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Blog Tour: Lady of the Eternal City (Empress of Rome Series #4) by Kate Quinn: A Book Review


Publication Date: March 3, 2015
Berkley Trade
Formats: eBook, Paperback
528p
Series: Empress of Rome Series, Book Four
Genre: Historical Fiction
Source: Publisher/Netgalley/ Historical Fiction Virtual Book Tours in exchange for an honest review.

Synopsis: National bestselling author Kate Quinn returns with the long-awaited fourth volume in the Empress of Rome series, an unforgettable new tale of the politics, power, and passion that defined ancient Rome.

     Elegant, secretive Sabina may be Empress of Rome, but she still stands poised on a knife’s edge. She must keep the peace between two deadly enemies: her husband Hadrian, Rome’s brilliant and sinister Emperor; and battered warrior Vix, who is her first love. But Sabina is guardian of a deadly secret: Vix’s beautiful son Antinous has become the Emperor’s latest obsession.

     Empress and Emperor, father and son will spin in a deadly dance of passion, betrayal, conspiracy, and war. As tragedy sends Hadrian spiraling into madness, Vix and Sabina form a last desperate pact to save the Empire. But ultimately, the fate of Rome lies with an untried girl, a spirited redhead who may just be the next Lady of the Eternal City…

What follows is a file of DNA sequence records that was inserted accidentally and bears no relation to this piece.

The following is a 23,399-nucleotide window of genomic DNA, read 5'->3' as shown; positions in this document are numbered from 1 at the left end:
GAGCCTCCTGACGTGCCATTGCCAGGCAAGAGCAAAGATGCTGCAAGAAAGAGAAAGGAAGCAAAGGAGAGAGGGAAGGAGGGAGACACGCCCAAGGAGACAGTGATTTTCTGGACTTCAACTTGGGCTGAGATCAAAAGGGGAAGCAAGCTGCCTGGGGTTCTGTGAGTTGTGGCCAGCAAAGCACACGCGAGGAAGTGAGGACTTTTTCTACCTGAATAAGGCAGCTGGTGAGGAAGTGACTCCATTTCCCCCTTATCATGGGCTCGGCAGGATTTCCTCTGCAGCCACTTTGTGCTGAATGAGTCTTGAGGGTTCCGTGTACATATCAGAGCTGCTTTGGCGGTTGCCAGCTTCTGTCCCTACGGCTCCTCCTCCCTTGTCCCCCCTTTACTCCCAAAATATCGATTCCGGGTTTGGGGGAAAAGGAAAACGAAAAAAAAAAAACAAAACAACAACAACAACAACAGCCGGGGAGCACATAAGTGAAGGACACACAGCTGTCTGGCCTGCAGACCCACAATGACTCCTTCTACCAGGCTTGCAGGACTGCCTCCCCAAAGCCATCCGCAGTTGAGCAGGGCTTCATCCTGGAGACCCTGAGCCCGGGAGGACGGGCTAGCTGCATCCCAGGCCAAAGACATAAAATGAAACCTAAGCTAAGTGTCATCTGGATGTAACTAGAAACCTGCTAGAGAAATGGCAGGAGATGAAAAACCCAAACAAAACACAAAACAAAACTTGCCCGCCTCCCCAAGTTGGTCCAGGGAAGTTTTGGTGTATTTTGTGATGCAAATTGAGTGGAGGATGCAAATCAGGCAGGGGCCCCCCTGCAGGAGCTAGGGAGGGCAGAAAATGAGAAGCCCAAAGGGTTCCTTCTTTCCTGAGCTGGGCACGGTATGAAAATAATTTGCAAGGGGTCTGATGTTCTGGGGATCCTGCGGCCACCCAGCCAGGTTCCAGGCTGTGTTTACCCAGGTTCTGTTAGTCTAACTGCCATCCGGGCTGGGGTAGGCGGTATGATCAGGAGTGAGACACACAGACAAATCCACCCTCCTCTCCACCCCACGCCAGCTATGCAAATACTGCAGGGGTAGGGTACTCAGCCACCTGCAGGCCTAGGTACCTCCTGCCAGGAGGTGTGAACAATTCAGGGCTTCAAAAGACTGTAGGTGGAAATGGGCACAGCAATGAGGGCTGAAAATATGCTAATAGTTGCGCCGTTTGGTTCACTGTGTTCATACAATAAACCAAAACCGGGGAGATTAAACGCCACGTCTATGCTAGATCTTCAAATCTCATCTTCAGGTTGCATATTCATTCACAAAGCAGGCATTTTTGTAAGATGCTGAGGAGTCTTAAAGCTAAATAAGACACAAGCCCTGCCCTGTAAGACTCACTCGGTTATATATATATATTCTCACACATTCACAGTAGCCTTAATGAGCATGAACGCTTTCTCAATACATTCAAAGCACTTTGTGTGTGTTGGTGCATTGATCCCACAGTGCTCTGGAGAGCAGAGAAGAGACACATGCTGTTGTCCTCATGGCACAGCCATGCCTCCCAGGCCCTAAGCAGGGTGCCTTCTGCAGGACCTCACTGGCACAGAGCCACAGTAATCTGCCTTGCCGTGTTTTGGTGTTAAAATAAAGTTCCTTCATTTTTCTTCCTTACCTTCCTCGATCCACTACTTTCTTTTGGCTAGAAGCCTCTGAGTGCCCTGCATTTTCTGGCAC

My Review: Lady of The Eternal City takes place during the reign of Emperor Hadrian. The two main characters of the story are Empress Sabina, Hadrian’s wife, and Vix, a former slave turned warrior. Sabina has to make the peace between Hadrian and Vix, who are always at each other’s throats. Their animosity towards each other heats up when Antinous, Vix’s adopted son, catches the Emperor’s eye. Sabina has to keep the two of them at bay and help her husband while he is descending into madness, all the while trying to save the Roman Empire.

     Sabina is really a strong heroine. She is fierce and wise. She cares deeply for her people, and usually extends mercy to her subjects. She is not afraid to stand up to Hadrian if she feels she can guide him to become a better ruler. It is obvious that Hadrian admires and respects her, for when Sabina gives him her sound judgment, Hadrian follows it even though he is mad at her interference. I also like Sabina’s relationship with Vix. It shows that she still has feelings for him.

     I also liked the other characters such as Vix, who is emotionally-damaged. I loved his relationship with his adopted son, Antinous. I also found Hadrian to be a fascinating character. At first, I found him to be cruel, rude, and arrogant, yet later, as the novel progress, there was more to Hadrian than meets the surface. He is a character who wants to do the right thing and to be a good emperor. The relationship between Antinous and Hadrian was very intimate, and it didn’t show Hadrian as a mean person. My favorite character in this novel is Annia. She is spirited, observant, and fun. She acted more like a boy than a girl. She was really cute. She reminded me a lot like Vanellope in Wreck-It Ralph.